BETHLEHEM, Pa. - At some point before the end of training camp, the Eagles will announce that team president Joe Banner and player agent Drew Rosenhaus have agreed on a contract extension for wide receiver DeSean Jackson.
Terms will not be disclosed but will immediately be leaked to the media, and life with Jackson will return to normal, or whatever the reasonable facsimile of normal is when you're dealing with a young man who is very talented and very accomplished but not as much of either as he believes.
In the world of everyday employees, Jackson would have to abide by the terms of his present contract, which is in its last year and will pay him a base salary of $565,000. In the world of the NFL, where leverage is everything and guys like Jackson aren't found on the waiver wire, he has the muscle to elicit a better deal, and that is what the dance of the last two weeks is all about.
Before we get to the point when the contract is reworked, however, there will have to be some tedious but unavoidable dramatics of the kind that played out on Monday at Lehigh. Jackson ended his 11-day absence from camp and returned with a full entourage of publicity handlers, family, agent's assistants and - roll in the klieg lights, open the door to the Caddy, cue the tacky fashion consultant - Drew Rosenhaus!
The agent showed up for the afternoon walk-through, accompanying Jackson's first appearance on the practice field, and was promptly shooed away by general manager Howie Roseman. The Eagles don't allow agents on the field, apparently, and Rosenhaus had to get behind a barricade on the far side of the complex, mingling with actual fans and pretend-talking on the phone, until that became tiresome and he got back in his car to wait it out.
Jackson had to come back on Monday or he would lose a year of service toward free agency. The Eagles are even money to forgive the fines Jackson might have incurred during his holdout, but the service time isn't a chip the NFL will return, so the receiver had to show up.
What did the holdout accomplish? Well, it kept him out of practice in the hot sun for 10 days. He didn't get hurt. He let the Eagles know he wasn't happy, as if that was a shock. Otherwise, not that much.
"At the end of the day I have to be a professional. I can't cry. I can't moan about it," Jackson said. "I think my game speaks enough for everything. The only thing I can really control is playing in between the white lines. I can't control contracts, I can't control anything else."
Not that he didn't try. But assuming Rosenhaus and the Eagles can come to a reasonable middle ground, the contract will take care of itself and the drama can resume its previous course. Any time will be fine, fellas.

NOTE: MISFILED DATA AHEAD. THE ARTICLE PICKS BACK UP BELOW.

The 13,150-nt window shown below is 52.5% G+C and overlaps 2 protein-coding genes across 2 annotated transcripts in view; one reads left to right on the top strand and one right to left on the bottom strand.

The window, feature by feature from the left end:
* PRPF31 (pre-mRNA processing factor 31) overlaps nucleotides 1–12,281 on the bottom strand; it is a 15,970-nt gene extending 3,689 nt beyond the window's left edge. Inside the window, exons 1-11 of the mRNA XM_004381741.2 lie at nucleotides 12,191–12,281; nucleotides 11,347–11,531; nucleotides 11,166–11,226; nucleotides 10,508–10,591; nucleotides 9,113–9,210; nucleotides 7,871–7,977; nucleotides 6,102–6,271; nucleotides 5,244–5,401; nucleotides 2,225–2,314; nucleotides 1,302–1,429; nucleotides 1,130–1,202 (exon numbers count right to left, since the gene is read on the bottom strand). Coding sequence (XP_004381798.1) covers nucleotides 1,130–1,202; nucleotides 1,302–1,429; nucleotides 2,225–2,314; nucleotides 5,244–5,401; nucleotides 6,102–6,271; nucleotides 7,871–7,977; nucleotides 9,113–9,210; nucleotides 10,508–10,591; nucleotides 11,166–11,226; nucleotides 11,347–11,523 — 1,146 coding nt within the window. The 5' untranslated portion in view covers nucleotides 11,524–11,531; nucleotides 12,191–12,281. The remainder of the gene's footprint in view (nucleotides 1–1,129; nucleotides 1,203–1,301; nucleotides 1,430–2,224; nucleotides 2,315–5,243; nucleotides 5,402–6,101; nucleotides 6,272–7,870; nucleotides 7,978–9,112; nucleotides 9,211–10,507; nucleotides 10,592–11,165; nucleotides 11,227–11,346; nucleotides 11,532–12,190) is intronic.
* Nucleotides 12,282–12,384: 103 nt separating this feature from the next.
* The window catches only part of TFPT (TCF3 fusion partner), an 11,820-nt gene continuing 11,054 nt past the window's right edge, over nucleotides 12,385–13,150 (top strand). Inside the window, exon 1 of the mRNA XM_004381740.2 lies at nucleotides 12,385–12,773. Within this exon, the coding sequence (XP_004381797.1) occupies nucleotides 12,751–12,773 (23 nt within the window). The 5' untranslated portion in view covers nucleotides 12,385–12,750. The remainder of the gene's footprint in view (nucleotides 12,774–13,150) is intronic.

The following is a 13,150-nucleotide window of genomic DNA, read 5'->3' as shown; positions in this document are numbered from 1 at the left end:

Meanwhile, away from the television lights and the noise, the real issue with the Eagles' receiving game is still a question mark and it might take more than money to solve it.
Jeremy Maclin has been in camp for a week but still hasn't been on the practice field. The team says he has an "illness," but won't divulge its nature. Maclin was sick in April with a mononucleosis-like illness and lost 15 pounds. It isn't known if the effects of that are lingering, but as recently as Sunday, head coach Andy Reid said Maclin was still undergoing tests.
It's a mystery and Maclin is entitled to his privacy, but there is at least as much at stake in getting him back on the field as in getting Jackson back. Last season, Maclin led the team in wide-receiver receptions with 70, catching 60 percent of the passes in which he was targeted, and in touchdowns, with 10. Jackson had 47 receptions, catching 48 percent of the passes in which he was targeted and had six touchdowns.
There's no denying Jackson's season was more explosive. He averaged 22.1 yards per catch, highest in the league among the top receivers, and racked up a total of 1,056 yards as a result. He was the only receiver among the top 25 yardage leaders in the NFL with fewer than 50 catches.
There are two ways to look at that production, and those points of view will be represented by Mr. Rosenhaus and Mr. Banner in their contract chats. Either it represents a super-human ability to break long gains, or it represents a freak season that probably won't be duplicated.
And on the other side of the field, steady as a metronome as he quietly ticked off receptions, Maclin became the go-to guy when the Eagles absolutely needed a catch. Jackson wouldn't have had the season he enjoyed without Maclin opposite him to keep the safeties honest.
So, if you want to worry about the one guy and hang on every twist in the dramatic saga of Jackson's return, that's fine. Holdouts and Drew Rosenhaus are always a good diversion. But that one will work out eventually.
Elsewhere, though, away from the lights, the Eagles aren't even sure they know the question, let alone the answer. The days pass by and Jeremy Maclin still isn't on the field. There's no way to renegotiate that.